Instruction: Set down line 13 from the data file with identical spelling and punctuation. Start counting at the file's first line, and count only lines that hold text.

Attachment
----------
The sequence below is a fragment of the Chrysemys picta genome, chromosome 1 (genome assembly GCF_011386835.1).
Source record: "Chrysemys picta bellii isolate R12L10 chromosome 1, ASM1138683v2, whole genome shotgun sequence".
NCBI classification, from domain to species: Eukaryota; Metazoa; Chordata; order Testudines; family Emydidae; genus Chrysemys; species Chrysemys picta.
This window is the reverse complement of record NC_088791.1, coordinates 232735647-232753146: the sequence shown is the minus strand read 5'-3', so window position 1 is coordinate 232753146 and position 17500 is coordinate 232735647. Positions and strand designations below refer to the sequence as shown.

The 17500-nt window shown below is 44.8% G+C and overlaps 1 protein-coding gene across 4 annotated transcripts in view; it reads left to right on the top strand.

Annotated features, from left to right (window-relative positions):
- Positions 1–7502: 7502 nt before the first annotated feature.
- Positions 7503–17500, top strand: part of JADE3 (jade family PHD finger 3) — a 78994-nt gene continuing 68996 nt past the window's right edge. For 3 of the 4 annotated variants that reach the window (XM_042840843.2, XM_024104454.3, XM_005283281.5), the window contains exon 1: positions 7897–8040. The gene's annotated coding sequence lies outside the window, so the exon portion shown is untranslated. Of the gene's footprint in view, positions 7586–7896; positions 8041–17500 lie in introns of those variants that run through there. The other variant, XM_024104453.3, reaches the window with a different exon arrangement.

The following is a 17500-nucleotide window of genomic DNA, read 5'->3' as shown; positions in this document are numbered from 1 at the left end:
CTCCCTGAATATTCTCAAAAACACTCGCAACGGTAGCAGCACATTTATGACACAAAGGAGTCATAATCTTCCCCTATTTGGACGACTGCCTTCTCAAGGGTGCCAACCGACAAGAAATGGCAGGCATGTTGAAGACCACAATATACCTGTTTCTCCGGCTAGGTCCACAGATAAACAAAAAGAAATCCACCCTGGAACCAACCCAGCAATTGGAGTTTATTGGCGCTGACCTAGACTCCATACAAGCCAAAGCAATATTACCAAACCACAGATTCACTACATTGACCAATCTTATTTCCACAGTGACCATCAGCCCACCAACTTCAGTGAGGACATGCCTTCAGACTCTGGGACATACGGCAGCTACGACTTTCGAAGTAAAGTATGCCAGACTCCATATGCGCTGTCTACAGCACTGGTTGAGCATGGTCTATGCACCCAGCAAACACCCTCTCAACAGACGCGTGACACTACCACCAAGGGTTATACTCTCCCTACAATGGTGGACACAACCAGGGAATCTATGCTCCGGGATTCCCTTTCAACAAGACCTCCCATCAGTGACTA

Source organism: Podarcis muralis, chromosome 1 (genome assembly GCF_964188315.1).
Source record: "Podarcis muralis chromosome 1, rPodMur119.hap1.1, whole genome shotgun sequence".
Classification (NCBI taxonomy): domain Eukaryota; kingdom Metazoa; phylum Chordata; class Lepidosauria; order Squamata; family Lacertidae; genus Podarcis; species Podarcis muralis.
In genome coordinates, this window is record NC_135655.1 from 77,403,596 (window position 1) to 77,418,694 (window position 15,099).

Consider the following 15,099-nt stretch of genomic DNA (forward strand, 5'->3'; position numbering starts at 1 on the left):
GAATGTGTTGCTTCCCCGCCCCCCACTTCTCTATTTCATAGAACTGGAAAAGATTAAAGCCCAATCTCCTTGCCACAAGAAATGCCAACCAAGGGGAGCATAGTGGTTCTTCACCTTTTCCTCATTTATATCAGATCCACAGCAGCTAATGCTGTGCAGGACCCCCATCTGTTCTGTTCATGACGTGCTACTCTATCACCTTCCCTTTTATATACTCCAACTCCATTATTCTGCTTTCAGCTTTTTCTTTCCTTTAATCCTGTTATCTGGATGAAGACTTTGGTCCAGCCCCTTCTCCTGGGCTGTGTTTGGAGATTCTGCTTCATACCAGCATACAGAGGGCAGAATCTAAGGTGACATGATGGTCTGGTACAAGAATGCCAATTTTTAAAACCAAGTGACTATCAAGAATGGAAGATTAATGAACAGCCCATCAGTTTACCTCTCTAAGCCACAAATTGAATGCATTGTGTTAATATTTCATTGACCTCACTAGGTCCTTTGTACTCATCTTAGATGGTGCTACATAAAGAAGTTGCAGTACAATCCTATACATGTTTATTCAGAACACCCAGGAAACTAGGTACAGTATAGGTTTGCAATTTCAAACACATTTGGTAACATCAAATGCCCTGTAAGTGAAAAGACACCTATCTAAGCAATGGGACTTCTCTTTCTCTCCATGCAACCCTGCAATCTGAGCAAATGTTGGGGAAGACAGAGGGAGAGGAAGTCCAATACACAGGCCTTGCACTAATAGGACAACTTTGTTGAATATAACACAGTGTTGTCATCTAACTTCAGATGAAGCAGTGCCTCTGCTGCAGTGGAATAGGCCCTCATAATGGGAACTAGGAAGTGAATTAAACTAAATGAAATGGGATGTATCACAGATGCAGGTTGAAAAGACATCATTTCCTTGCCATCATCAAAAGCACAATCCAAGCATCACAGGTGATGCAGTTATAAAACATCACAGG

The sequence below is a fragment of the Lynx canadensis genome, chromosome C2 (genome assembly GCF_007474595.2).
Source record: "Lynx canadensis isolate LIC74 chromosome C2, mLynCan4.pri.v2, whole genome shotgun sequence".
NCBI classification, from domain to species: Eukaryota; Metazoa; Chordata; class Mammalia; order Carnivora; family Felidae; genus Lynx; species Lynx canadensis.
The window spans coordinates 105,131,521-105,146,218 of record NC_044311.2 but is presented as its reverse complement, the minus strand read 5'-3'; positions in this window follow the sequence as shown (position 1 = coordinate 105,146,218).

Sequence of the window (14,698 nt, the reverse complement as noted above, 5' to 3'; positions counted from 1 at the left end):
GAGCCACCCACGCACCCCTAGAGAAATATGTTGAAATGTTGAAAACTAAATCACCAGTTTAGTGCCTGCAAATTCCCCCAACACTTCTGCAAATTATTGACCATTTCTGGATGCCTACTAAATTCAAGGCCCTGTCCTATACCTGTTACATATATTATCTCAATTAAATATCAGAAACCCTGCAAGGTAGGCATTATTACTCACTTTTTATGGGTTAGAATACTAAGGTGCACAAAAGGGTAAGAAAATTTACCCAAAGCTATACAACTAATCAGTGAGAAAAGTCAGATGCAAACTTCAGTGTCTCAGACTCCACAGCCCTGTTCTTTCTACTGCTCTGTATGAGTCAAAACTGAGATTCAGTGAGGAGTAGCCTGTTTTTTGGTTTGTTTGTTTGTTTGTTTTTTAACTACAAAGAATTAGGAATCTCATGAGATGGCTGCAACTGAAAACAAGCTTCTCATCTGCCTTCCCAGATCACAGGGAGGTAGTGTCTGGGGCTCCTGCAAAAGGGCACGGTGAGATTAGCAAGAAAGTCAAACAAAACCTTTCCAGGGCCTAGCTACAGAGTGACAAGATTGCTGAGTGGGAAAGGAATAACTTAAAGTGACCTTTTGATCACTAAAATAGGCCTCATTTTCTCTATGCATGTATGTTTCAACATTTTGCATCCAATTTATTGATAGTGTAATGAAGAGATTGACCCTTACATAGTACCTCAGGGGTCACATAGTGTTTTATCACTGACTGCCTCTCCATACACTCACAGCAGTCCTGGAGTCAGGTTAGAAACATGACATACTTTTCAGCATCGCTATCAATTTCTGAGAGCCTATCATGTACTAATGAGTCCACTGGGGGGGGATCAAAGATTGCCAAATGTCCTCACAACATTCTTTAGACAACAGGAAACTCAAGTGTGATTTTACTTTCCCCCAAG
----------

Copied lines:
Classification (NCBI taxonomy): domain Eukaryota; kingdom Metazoa; phylum Chordata; class Lepidosauria; order Squamata; family Lacertidae; genus Podarcis; species Podarcis muralis.